Eine Kleine Nichtmusik

Witty and pertinent observations on matters of great significance OR Incoherent jottings on total irrelevancies OR Something else altogether OR All of the above

Thursday, June 14, 2012

No of course we won't tell you what you're supposed to have done. But it must have been b-a-a-a-d because you're an Arab.

From Amnesty International:

A Palestinian footballer who is at risk of death after more than 90 days on hunger strike in protest against his detention by Israel should immediately be admitted to a civilian hospital or released so that he can receive life-saving medical care, Amnesty International said.

Mahmoud al-Sarsak is from the Gaza Strip and has been detained by Israel since July 2009. He is the only detainee currently held under the Internment of Unlawful Combatants Law, which allows Israel to hold individuals without charge or trial based on secret information.

Under the law, detainees can be held indefinitely unless they can prove they do not threaten Israeli security.

“After almost three years in detention, the Israeli authorities have had ample opportunity to charge al-Sarsak with a recognizable criminal offence and bring him to trial,” said Philip Luther, Amnesty International’s Middle East and North Africa Director.

“They have failed to do so, and instead repeatedly affirmed his detention order on the basis of secret information withheld from him and his lawyer.”

Al-Sarsak has been denied proper access to medical treatment repeatedly during his hunger strike. For someone on the verge of death, this amounts to inhuman and degrading treatment in violation of Israel’s international obligations.

“The specialized medical care al-Sarsak urgently needs is only available in a civilian hospital and he must be admitted to one or released so that he can receive it,” said Philip Luther.

”Israel should repeal the Internment of Unlawful Combatants Law, which lacks minimal safeguards for detainees’ rights.”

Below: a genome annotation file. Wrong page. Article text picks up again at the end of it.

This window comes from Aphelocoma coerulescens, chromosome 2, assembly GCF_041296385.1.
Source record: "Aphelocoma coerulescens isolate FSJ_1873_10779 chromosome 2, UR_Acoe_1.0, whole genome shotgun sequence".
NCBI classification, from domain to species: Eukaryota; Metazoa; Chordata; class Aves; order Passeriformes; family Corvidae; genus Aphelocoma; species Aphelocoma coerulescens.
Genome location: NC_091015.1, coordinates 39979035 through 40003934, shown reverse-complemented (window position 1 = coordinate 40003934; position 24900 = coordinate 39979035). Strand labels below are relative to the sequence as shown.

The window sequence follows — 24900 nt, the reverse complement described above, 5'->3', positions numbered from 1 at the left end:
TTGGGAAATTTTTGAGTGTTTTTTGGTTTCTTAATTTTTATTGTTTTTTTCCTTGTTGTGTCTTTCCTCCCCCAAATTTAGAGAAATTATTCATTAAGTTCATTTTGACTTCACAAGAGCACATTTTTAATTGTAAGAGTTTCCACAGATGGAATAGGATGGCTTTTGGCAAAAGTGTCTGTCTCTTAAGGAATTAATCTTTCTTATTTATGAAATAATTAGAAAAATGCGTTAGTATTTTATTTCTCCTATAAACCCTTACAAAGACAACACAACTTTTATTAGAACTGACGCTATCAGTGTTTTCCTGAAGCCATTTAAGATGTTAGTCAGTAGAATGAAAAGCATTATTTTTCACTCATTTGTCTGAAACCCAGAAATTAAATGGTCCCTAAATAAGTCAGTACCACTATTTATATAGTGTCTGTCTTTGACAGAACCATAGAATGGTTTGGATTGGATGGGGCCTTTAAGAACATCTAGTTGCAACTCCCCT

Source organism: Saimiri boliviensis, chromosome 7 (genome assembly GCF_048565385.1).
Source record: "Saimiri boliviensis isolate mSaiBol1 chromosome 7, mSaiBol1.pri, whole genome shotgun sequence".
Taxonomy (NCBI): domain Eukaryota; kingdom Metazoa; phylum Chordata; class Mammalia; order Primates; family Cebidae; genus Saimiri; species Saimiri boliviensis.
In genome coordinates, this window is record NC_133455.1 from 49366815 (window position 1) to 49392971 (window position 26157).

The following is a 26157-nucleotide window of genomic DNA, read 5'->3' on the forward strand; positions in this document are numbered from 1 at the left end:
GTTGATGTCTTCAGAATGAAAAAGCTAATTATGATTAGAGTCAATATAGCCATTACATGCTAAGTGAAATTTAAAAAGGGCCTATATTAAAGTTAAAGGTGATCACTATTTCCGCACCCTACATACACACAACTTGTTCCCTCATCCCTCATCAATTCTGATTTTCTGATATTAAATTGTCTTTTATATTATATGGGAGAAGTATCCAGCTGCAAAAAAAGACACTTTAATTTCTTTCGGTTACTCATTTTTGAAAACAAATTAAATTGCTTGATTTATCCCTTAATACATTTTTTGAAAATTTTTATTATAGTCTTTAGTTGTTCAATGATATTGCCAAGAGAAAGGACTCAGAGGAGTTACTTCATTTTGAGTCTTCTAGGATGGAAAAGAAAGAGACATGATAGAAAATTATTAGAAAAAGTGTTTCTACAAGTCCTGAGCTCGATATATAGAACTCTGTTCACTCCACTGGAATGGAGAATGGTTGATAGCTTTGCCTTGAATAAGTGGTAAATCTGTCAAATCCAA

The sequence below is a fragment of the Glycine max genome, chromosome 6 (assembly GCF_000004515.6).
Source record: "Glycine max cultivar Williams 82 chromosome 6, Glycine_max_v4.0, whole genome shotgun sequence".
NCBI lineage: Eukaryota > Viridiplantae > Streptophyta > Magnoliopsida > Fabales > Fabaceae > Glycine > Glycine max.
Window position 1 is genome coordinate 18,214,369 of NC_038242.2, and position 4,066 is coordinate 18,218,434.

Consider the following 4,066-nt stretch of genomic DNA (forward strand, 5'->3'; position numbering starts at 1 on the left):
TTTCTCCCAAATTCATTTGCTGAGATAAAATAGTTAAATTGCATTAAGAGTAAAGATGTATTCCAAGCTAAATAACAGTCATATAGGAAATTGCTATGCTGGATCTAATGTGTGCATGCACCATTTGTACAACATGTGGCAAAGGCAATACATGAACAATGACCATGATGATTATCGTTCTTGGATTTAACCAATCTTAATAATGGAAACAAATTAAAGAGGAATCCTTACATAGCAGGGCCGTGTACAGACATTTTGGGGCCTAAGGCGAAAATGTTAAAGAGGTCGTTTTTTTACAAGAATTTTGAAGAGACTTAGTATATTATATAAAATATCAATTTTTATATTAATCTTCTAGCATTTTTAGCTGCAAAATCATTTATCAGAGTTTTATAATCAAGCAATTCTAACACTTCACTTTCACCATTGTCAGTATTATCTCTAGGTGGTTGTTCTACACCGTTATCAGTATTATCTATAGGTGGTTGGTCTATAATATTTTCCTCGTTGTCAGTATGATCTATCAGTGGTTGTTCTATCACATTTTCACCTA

On Wednesday, Mahmoud al-Sarsak's family in Rafah in the southern Gaza Strip, who have not seen their son since his arrest or spoken to him since he went on hunger strike, told Amnesty International they fear he will die in detention.

They urged the international community to intervene to save his life.

The same day, al-Sarsak's lawyer told Amnesty International that his client continues to be held at the Israel Prison Service medical centre at Ramleh, which cannot provide the specialized medical care needed for detainees on prolonged hunger strikes.

Perhaps it's just me, but countries wishing to be taken seriously as "democracies" by real democracies in the developed world don't generally lock people up without charge or trial on the basis of secret information. Nor do they normally deny prisoners medical attention.

Regimes wishing to avoid accusations of institutional racism don't treat their Arab prisoners with less consideration than high-ranking Nazis. Adolf Eichmann was charged with actual offences, and was given a proper trial (well, OK, a show trial, but at least there was the pretence of justice being done before he was illegally executed). It would seem that Israel is a better place to be a Nazi than to be an Arab.

Now there's a surprise (not). Or perhaps it's just me.

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